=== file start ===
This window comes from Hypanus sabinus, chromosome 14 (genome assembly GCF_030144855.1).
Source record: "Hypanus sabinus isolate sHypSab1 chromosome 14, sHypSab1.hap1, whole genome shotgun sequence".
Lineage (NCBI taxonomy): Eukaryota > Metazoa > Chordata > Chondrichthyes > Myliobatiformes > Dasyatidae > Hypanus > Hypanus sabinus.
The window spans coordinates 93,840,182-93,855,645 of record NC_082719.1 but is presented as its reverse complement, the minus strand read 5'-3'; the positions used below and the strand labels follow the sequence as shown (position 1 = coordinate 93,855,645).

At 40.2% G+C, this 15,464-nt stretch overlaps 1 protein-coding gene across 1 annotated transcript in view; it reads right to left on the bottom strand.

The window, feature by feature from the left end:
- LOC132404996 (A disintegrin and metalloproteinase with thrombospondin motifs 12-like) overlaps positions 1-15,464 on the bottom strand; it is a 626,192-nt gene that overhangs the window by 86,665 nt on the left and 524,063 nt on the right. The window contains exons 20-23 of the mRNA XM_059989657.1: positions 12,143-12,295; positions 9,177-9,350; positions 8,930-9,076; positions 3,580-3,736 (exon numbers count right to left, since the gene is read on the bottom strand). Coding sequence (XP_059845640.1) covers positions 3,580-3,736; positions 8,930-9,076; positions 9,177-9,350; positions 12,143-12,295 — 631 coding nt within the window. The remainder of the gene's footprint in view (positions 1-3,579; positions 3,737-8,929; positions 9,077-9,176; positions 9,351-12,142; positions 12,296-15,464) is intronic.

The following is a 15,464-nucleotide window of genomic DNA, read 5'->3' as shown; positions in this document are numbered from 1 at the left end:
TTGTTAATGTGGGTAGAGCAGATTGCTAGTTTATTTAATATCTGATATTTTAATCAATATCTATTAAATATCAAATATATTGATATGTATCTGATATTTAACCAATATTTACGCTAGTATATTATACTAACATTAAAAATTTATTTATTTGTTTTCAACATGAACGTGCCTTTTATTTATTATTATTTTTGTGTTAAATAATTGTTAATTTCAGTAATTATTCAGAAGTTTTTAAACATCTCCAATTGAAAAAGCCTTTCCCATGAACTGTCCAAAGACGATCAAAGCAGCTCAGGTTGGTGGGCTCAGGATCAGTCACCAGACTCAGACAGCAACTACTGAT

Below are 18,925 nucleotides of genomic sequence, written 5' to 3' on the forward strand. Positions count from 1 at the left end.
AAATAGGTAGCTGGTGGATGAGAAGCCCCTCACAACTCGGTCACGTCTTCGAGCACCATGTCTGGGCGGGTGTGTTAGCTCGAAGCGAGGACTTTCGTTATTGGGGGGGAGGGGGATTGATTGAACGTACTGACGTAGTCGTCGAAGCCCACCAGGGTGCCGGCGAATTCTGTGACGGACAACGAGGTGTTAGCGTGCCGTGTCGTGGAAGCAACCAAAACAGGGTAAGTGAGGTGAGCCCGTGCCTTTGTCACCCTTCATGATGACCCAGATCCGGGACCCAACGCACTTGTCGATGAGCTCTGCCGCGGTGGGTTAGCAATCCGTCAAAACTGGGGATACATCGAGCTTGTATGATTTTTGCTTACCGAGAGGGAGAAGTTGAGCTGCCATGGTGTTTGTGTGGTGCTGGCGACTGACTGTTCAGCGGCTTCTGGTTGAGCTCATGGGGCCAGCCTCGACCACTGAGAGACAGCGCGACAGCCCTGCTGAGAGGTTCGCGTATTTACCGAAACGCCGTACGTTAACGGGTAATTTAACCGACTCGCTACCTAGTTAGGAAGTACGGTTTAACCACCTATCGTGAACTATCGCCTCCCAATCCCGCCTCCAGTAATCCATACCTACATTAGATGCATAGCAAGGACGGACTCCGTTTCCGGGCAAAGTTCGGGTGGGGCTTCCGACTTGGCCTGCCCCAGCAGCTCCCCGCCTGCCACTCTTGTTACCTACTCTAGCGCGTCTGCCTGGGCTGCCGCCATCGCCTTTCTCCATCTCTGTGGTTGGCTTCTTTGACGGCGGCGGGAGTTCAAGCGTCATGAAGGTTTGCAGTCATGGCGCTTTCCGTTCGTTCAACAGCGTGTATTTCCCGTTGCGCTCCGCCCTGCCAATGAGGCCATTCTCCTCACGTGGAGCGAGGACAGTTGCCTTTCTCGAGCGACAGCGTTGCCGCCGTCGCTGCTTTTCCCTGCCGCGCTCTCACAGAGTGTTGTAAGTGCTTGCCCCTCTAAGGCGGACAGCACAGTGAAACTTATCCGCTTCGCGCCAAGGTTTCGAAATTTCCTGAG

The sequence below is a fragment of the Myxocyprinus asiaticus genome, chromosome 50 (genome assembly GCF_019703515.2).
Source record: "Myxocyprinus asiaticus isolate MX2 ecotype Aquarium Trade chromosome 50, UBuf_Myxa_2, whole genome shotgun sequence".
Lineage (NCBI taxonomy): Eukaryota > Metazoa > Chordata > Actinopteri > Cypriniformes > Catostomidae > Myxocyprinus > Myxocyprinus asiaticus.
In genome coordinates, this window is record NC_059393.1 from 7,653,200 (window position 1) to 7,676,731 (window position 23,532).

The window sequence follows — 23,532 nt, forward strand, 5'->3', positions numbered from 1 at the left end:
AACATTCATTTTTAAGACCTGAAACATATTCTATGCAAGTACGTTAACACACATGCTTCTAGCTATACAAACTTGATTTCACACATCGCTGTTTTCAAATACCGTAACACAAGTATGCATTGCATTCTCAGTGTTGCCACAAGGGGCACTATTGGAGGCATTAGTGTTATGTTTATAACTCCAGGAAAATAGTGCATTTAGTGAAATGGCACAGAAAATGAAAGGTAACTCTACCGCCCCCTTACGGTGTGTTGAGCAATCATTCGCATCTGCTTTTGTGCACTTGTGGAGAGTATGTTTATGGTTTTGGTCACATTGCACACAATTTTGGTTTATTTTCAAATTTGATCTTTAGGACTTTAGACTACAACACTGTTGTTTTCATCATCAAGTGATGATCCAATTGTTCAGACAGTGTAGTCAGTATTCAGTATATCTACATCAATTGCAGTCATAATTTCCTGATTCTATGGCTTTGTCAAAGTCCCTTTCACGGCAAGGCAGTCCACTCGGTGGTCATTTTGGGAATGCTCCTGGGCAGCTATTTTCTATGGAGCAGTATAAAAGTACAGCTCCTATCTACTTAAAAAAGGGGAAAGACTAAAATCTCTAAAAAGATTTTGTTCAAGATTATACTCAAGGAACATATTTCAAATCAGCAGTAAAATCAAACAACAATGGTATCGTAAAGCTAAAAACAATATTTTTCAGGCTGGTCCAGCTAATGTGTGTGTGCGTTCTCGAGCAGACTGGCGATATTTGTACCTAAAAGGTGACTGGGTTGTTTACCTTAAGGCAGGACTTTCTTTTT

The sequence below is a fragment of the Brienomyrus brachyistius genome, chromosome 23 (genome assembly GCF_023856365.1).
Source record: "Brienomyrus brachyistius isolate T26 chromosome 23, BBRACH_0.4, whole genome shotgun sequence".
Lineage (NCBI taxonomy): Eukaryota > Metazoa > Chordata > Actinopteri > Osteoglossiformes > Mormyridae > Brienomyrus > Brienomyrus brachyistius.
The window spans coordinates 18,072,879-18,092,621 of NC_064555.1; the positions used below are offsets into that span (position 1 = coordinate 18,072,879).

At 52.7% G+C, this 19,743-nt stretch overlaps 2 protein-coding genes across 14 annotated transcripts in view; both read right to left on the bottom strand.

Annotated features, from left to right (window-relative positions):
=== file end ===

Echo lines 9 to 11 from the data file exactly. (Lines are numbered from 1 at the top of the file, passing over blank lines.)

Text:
TTGTTAATGTGGGTAGAGCAGATTGCTAGTTTATTTAATATCTGATATTTTAATCAATATCTATTAAATATCAAATATATTGATATGTATCTGATATTTAACCAATATTTACGCTAGTATATTATACTAACATTAAAAATTTATTTATTTGTTTTCAACATGAACGTGCCTTTTATTTATTATTATTTTTGTGTTAAATAATTGTTAATTTCAGTAATTATTCAGAAGTTTTTAAACATCTCCAATTGAAAAAGCCTTTCCCATGAACTGTCCAAAGACGATCAAAGCAGCTCAGGTTGGTGGGCTCAGGATCAGTCACCAGACTCAGACAGCAACTACTGAT

Below are 18,925 nucleotides of genomic sequence, written 5' to 3' on the forward strand. Positions count from 1 at the left end.
AAATAGGTAGCTGGTGGATGAGAAGCCCCTCACAACTCGGTCACGTCTTCGAGCACCATGTCTGGGCGGGTGTGTTAGCTCGAAGCGAGGACTTTCGTTATTGGGGGGGAGGGGGATTGATTGAACGTACTGACGTAGTCGTCGAAGCCCACCAGGGTGCCGGCGAATTCTGTGACGGACAACGAGGTGTTAGCGTGCCGTGTCGTGGAAGCAACCAAAACAGGGTAAGTGAGGTGAGCCCGTGCCTTTGTCACCCTTCATGATGACCCAGATCCGGGACCCAACGCACTTGTCGATGAGCTCTGCCGCGGTGGGTTAGCAATCCGTCAAAACTGGGGATACATCGAGCTTGTATGATTTTTGCTTACCGAGAGGGAGAAGTTGAGCTGCCATGGTGTTTGTGTGGTGCTGGCGACTGACTGTTCAGCGGCTTCTGGTTGAGCTCATGGGGCCAGCCTCGACCACTGAGAGACAGCGCGACAGCCCTGCTGAGAGGTTCGCGTATTTACCGAAACGCCGTACGTTAACGGGTAATTTAACCGACTCGCTACCTAGTTAGGAAGTACGGTTTAACCACCTATCGTGAACTATCGCCTCCCAATCCCGCCTCCAGTAATCCATACCTACATTAGATGCATAGCAAGGACGGACTCCGTTTCCGGGCAAAGTTCGGGTGGGGCTTCCGACTTGGCCTGCCCCAGCAGCTCCCCGCCTGCCACTCTTGTTACCTACTCTAGCGCGTCTGCCTGGGCTGCCGCCATCGCCTTTCTCCATCTCTGTGGTTGGCTTCTTTGACGGCGGCGGGAGTTCAAGCGTCATGAAGGTTTGCAGTCATGGCGCTTTCCGTTCGTTCAACAGCGTGTATTTCCCGTTGCGCTCCGCCCTGCCAATGAGGCCATTCTCCTCACGTGGAGCGAGGACAGTTGCCTTTCTCGAGCGACAGCGTTGCCGCCGTCGCTGCTTTTCCCTGCCGCGCTCTCACAGAGTGTTGTAAGTGCTTGCCCCTCTAAGGCGGACAGCACAGTGAAACTTATCCGCTTCGCGCCAAGGTTTCGAAATTTCCTGAG